On the rare occasions I am allowed out of the house for good behaviour and relieved of my ironing and child-nagging duties, I like to do it in style. When I was working, I took eating out for granted, but now the dice are loaded very heavily: it has to be absolutely perfect, or I feel I’ve wasted a very rare opportunity to enjoy the freedom of having by housedad bonds unshackled.
Last week was one such opportunity, and it did not disappoint. In fact, it beyond exceeded my expectations.
My fellow foodie friends Scott and Dan were my long-overdue dining partners. I don’t see Scott nearly often enough – perhaps once a year – but when we do get together, the boat gets pushed out and rowed across the Atlantic of gastronomy. One of our most memorable gastronomic journeys was to Heston Blumenthal’s world famous and totally NOT overrated Fat Duck in Bray, Berkshire.
The experience raised the bar so high that we’ve almost been afraid to commit to another culinary night out lest it fails to get anywhere near the taste target.
It was Scott’s turn to choose, and he chose the recently-opened Bistro du Vin on Dean Street in the heart of London’s Soho.
This bar-cum-restauarant used to be a rather soulless, cavernous All Bar One, but it’s had a monumental makeover, putting me in mind of a New York eaterie, all dark wood, soft light and a buzz that would send Mr Aldrin back to the Moon.
This is a Real Man’s Fantasy, with dishes so masculine with their focus on steak and cheese, they might literally be heart-stopping. But as I say, I don’t get out much, so an injection of the red stuff and the cholesterol-loaded creamy stuff is all fine by me once in a while. Well, most of the while.
As with all male friendships, there was an atmosphere of competition and fear in the air: determination to choose the right dish from the menu; terror that one of the others might choose something you would have preferred. But I’m glad to report it was pretty much an even contest. I went for mallard, cooked pink with a crispy skin, and served with a spiced pear; Scott had soft, rich pork cheeks; Dan went for a show-stopping beef and oyster pie with a shortcrust pastry top that was as high as a circus tent.
It was all fantastic: straightforward, honest grub. Nothing fancy, just superb ingredients. But this wasn’t the main event – that delight awaited us in the cheese room.
Our waiter, a very knowledgable, superbly attentive chap called Ben Mulvaney (who it turned out was the General Manager) showed us around the stacks of cheeses from all over Europe and asked about our tastes.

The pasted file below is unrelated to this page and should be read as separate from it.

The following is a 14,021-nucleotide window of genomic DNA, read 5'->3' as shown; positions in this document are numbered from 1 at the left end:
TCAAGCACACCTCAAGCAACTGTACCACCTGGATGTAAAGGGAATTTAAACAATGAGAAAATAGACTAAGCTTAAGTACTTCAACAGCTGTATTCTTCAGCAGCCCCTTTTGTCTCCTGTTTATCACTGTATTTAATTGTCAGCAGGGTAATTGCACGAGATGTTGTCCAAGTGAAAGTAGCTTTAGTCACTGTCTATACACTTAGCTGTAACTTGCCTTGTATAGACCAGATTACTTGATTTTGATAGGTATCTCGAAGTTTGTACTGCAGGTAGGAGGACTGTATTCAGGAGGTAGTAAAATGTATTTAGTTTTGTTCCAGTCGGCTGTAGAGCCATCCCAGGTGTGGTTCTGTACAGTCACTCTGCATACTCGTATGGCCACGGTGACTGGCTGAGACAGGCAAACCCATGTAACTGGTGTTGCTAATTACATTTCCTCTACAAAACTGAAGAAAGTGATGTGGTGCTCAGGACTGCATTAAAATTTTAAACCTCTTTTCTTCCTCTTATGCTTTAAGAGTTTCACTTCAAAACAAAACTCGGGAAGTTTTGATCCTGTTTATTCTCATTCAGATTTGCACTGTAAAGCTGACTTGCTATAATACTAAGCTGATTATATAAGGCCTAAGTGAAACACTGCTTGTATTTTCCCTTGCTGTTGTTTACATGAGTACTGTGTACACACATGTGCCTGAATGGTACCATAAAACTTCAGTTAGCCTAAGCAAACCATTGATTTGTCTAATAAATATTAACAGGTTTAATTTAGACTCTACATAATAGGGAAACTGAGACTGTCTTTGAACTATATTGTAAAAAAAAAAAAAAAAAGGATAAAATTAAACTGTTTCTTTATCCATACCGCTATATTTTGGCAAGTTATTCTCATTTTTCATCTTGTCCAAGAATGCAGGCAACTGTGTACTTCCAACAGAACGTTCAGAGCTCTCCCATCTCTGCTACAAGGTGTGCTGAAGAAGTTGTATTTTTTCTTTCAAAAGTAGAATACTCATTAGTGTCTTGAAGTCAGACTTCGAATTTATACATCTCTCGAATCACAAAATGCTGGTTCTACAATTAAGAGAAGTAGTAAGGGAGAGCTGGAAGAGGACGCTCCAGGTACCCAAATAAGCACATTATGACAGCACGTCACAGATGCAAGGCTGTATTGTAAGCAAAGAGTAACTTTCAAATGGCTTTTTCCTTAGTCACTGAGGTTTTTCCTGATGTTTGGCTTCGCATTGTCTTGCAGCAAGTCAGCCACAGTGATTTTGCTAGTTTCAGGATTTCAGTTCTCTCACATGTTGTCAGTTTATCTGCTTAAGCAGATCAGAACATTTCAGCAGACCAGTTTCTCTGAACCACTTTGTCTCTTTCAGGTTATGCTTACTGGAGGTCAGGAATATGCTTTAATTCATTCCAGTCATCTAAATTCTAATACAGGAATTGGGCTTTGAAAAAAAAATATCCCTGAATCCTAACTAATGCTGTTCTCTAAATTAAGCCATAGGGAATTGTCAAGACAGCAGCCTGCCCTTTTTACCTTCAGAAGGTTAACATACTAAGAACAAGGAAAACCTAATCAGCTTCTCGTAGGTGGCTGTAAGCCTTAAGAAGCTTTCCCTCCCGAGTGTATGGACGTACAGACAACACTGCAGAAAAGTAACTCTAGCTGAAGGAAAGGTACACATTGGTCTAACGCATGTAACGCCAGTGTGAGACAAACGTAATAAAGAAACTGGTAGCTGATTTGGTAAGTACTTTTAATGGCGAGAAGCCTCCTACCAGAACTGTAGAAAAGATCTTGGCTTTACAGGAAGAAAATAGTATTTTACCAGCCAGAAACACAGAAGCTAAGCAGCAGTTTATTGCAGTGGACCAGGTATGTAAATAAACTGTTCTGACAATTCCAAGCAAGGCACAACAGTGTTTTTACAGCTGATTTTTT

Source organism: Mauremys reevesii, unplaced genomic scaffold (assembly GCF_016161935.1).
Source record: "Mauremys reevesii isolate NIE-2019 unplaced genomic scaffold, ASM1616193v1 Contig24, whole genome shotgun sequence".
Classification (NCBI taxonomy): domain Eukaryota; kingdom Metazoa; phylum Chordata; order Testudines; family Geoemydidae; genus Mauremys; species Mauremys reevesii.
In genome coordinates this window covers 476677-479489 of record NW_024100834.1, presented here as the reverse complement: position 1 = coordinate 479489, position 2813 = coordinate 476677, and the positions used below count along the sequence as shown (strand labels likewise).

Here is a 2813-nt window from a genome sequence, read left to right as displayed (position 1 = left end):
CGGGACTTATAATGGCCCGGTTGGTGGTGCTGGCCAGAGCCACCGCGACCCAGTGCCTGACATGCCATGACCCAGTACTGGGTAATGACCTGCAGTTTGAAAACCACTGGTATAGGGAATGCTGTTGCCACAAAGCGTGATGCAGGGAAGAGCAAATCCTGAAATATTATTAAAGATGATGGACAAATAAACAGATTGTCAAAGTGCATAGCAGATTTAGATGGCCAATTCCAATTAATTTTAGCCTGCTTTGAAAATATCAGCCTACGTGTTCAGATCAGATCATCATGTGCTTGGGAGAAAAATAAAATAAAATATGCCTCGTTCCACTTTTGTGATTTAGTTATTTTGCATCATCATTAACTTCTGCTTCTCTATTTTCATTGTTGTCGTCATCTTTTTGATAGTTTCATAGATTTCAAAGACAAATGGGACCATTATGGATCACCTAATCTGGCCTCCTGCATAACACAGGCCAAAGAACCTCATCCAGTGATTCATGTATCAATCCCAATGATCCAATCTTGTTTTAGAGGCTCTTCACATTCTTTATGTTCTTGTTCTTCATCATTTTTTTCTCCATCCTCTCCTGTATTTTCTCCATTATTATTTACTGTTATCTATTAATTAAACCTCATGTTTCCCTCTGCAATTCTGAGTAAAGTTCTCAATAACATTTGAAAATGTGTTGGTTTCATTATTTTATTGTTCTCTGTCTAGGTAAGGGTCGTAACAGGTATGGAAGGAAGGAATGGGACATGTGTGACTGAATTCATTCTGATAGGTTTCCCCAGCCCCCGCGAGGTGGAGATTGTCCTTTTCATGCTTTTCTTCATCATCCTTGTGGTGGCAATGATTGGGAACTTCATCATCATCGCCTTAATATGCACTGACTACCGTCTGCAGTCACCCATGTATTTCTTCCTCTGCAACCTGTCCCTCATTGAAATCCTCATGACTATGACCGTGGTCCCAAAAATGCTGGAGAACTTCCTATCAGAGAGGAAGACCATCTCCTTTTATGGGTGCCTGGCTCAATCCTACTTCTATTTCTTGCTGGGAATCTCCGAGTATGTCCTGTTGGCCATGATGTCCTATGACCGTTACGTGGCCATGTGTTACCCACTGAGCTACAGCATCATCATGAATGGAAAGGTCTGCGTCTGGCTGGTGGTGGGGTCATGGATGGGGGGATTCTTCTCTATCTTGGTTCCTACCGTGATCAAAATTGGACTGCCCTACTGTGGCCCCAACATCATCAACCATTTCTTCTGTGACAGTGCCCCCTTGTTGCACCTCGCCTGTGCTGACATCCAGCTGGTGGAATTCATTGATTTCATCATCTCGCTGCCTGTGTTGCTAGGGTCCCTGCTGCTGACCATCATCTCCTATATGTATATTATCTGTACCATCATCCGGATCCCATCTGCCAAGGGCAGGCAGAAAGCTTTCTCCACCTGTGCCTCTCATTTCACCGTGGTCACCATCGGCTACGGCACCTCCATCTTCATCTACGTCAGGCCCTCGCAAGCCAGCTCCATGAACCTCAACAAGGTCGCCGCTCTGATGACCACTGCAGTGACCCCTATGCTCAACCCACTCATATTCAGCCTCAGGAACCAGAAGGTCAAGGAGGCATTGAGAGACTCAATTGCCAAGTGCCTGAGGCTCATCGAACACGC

‘Nothing I can buy in a supermarket,’ I said. ‘I want it to be as varied and as different as possible. Something that’s going to be an education. I don’t gety out much.’
He arrived with this work of artistry: 12 cheeses on a long, cool slate board. And to accompany it, ‘flights’ of three different types of Sauvignon Blanc – one from France; another from New Zealand; the third from South Africa; and three different Pinot Noirs.
And as we munched and swooned our way through, I made notes on each cheese (from left to right, bottom to top)…
Valencay with truffle honey – dense and rich, aromatic, unctuous and sweet.
Perl Wen – Brie without the cabbageyness. So creamy.
Brin d’Armour – Rosemary-crused. An explosionof perfume in your mouth.
Ami du chambertin – mouth-filling, palate-burning, with a hint of hazelnuts
Truffitte (I think that’s how it’s spelt) – eat in small doses. So incredible rich. The foie gras of cheeses.
Pare corizien – nutty and dense. Like a gourmet cheddar of the Keens variety
Aged Comte – sweet and crumbly with a spicy bite. An adult sweet that melts in your mouth.
Beaufort – Manchego-like in style, with a strong tongue-burning taste. Makes you wince if you eat it without quince.
Lancashire Bomb – as creamy as clotted cream. Sticks to your mouth so that glorious taste lingers longer.
For d’Ambert – Creamy blue, like a sweeter Dolcelatte
Cropwell Bishop Stilton – an orgasm in your mouth. Salty and sweet with a long, deep creaminess.
It wasn’t exactly cheap – just under £100 a head – but £ for £ it was the best dining experience I’ve ever had. By the time we left, we were utterly sated and very, very drunk. And for some reason, when I toppled into bed at 12.30pm, my wife was n’t remotely interested in my cheese-tasting notes. She’s unreasonable like that.